The South, where they do things differently


ATLANTA -- There was once, so the story goes, a foreign country called the South.

It had its own culture, its own language, its own myths. It almost became a real nation, too, but that dream died a-borning after what some Southerners still call "The War."

To Southerners over 50, the changes that have taken place during our lifetimes are near unbelievable. I know. I once lived in that foreign country, that lost land where "they do things differently."

"The South." What, exactly, do we mean when we say those words?

There may be as many definitions as there are Southerners.

Myths and legends

In one widely popular version, peach-skinned ladies in hoop skirts sat on the verandas of oak-shaded plantation houses and, attended by happy, simple-minded black folks, sipped cool drinks and flirted with dashing young men.

This idyllic (well, idyllic for the peach-skinned ladies and their beaus, anyhow) life would have gone on forever had it not been for the Damn Yankees, who came down and spoiled everything.

That's one vision of the South -- the one the tourists with their guidebooks and their cameras are looking for. They'll never find it, of course, so let's hope they're satisfied with $10 tours of old houses and battlefields, and artery-clogging meals at down-home restaurants.

The writer Henry James once visited Charleston, S.C., and described that beautiful city as an ornate bird cage from which the bird long ago had flown. That's a near-perfect metaphor for the Old South of "Gone With the Wind" and countless other Southern bosom-heavers of that genre.

Whatever the future holds, that South is gone. That bird flew away a long time ago and it is never coming back.

The flip side of that magnolia-and-mint-julep South was the world of field hands and millworkers -- what we now pompously call the "underclass." That was a South of grinding poverty and hopelessness.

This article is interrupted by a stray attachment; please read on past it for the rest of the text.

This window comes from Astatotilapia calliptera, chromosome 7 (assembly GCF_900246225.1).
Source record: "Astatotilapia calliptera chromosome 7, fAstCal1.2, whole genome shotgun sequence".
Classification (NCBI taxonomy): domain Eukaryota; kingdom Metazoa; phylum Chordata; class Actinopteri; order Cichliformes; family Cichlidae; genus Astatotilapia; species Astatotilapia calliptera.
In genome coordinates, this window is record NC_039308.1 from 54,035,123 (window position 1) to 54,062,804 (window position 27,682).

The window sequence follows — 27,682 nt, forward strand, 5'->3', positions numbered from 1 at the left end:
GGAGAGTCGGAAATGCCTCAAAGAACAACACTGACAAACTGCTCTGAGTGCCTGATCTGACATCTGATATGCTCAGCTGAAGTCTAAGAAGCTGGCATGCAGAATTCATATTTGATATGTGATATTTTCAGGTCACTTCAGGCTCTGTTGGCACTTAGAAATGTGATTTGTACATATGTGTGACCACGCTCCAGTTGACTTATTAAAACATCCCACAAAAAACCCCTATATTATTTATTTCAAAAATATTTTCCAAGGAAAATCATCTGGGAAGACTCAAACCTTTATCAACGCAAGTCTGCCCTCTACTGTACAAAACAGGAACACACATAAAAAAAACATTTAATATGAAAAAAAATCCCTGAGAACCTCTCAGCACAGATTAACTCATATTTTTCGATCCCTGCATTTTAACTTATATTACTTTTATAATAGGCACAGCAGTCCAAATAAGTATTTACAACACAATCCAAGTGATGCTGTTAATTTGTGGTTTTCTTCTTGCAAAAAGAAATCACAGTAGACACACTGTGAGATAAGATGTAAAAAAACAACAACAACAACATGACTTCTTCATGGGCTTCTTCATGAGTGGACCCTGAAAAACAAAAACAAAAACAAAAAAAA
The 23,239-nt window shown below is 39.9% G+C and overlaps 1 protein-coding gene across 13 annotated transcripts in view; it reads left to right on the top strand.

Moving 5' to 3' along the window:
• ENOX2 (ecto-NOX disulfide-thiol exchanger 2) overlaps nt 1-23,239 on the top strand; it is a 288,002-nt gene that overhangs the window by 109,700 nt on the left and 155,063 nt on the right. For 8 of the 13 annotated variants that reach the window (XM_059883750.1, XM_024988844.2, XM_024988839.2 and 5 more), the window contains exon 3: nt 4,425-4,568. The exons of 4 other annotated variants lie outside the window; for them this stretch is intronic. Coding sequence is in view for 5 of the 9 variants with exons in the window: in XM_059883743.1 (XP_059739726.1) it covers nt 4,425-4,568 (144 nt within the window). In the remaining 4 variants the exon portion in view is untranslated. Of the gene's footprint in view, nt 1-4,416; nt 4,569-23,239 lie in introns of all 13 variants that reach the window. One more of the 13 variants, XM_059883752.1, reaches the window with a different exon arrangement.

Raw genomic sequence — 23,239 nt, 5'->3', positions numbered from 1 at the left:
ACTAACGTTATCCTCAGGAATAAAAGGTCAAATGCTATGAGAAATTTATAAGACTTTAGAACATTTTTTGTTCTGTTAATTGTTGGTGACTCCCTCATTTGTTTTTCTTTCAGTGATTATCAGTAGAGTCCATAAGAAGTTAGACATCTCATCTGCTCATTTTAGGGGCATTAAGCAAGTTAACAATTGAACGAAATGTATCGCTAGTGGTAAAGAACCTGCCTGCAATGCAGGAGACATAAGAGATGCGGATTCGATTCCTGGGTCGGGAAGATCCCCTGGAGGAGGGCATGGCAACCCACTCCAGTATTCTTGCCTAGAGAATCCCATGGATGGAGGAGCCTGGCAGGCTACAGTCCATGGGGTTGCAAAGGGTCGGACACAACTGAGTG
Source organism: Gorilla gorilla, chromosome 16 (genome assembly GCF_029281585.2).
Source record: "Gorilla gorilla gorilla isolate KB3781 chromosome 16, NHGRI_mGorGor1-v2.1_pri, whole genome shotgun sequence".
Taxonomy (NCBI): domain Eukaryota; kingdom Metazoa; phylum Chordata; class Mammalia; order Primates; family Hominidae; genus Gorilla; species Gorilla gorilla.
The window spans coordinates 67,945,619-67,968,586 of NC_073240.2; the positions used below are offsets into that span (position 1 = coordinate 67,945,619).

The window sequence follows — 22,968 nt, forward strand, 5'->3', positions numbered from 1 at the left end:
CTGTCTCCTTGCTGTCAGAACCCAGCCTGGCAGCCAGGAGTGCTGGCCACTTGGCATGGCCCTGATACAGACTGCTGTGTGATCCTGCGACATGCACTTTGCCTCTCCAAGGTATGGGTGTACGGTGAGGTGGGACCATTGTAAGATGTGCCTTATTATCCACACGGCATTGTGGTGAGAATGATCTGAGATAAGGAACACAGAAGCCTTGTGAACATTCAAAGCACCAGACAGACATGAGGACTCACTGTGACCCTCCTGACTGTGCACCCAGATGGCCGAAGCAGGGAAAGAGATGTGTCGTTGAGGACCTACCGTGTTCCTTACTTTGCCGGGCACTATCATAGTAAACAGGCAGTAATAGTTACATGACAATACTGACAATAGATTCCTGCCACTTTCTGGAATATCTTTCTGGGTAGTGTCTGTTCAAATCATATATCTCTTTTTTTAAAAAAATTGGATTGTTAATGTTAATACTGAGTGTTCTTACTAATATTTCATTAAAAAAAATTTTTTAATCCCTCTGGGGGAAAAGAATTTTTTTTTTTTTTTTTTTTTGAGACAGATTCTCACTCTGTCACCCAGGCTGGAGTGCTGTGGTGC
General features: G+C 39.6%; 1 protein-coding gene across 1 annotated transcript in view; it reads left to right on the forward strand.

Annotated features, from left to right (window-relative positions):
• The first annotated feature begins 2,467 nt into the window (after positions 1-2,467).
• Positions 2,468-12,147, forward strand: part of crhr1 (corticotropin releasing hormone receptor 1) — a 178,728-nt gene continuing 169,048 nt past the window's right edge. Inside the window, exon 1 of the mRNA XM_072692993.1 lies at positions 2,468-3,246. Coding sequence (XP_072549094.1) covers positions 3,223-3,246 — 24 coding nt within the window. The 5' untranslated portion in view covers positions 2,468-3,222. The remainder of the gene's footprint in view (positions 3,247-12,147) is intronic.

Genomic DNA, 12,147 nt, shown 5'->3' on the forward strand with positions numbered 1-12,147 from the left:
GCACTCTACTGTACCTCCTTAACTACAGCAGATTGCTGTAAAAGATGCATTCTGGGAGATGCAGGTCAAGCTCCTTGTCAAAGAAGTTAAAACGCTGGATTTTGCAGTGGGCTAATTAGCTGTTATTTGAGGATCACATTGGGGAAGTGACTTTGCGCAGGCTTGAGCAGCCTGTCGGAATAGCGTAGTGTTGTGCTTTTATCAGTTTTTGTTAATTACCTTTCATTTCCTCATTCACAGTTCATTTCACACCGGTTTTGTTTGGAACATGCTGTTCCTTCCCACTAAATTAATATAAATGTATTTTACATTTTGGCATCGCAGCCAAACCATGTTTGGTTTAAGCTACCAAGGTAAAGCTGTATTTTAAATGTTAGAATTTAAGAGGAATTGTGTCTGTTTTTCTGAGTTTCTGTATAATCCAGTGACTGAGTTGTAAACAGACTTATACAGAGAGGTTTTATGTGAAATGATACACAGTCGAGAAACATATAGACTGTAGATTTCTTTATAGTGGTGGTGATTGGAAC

There were a lot more of these folks than there were Scarletts and Rhetts, but we don't know nearly as much about their lives. Books and movies about them never sold very well.

The South I knew

My own South -- and that of most Southerners -- is somewhere between the two extremes.

I grew up in a comfortable small-town South of tree-lined streets and maids and nurses and yard men. Dinner was served in the middle of the day and people sat on their front porches after supper, smoking and talking with neighbors and kinfolks.

It was a pleasant life for many people, but it surely had a dark side.

In the 1940s, a house servant was lucky to earn $10 a week. Sharecroppers' families -- both black and white -- often lived in tumbledown shacks without plumbing or electricity, and subsisted on cornbread, salt pork and collard greens.

There was absolute separation of the races: separate schools, separate bathrooms, separate waiting rooms, separate churches. You could see a black man every day of your life and never know his last name, never hear it spoken.

All this had gone on pretty much unchanged since Reconstruction, and it lasted until I reached manhood.

That South, most of it, at least, is dead, too. Mandated segregation ended long ago, and overt racism seems to be limited to a few scattered pickup loads of bad ol' boys.

The malls have killed the small towns, and the television set has replaced the long, front-porch conversations.

Even the old accents are dying, thanks to the homogenizing influence of TV and the continued incursion of the descendants of those same Damn Yankees who whipped us in The War.

The truth is, the South does not know what it is. It has, you might say, a split personality. Is it the Old South of dinner on the grounds and y'all-come courtesy? Or is it the New South of concrete and glass towers, all boosterism and bottom line?

A hard journey continues

Change is inevitable, of course, but it would be a real tragedy if the South lost all traces of its specialness.

I fully acknowledge my shameless partiality when I say that I believe this is the finest place on Earth to live, and that Southerners of all races are the finest people in the world.

"Nobody knows the trouble I've seen," begins the old Negro spiritual. Maybe it has something to do with all that trouble. Maybe the South was tempered by a hotter fire than the rest of the nation and came out the stronger for it.

The South's long journey is not over. It often has been a hard trip down a bad road.

We are not yet where we want to be, but we are getting there.

Paul Howle is a columnist for the Atlanta Journal.

Pub Date: 8/01/96

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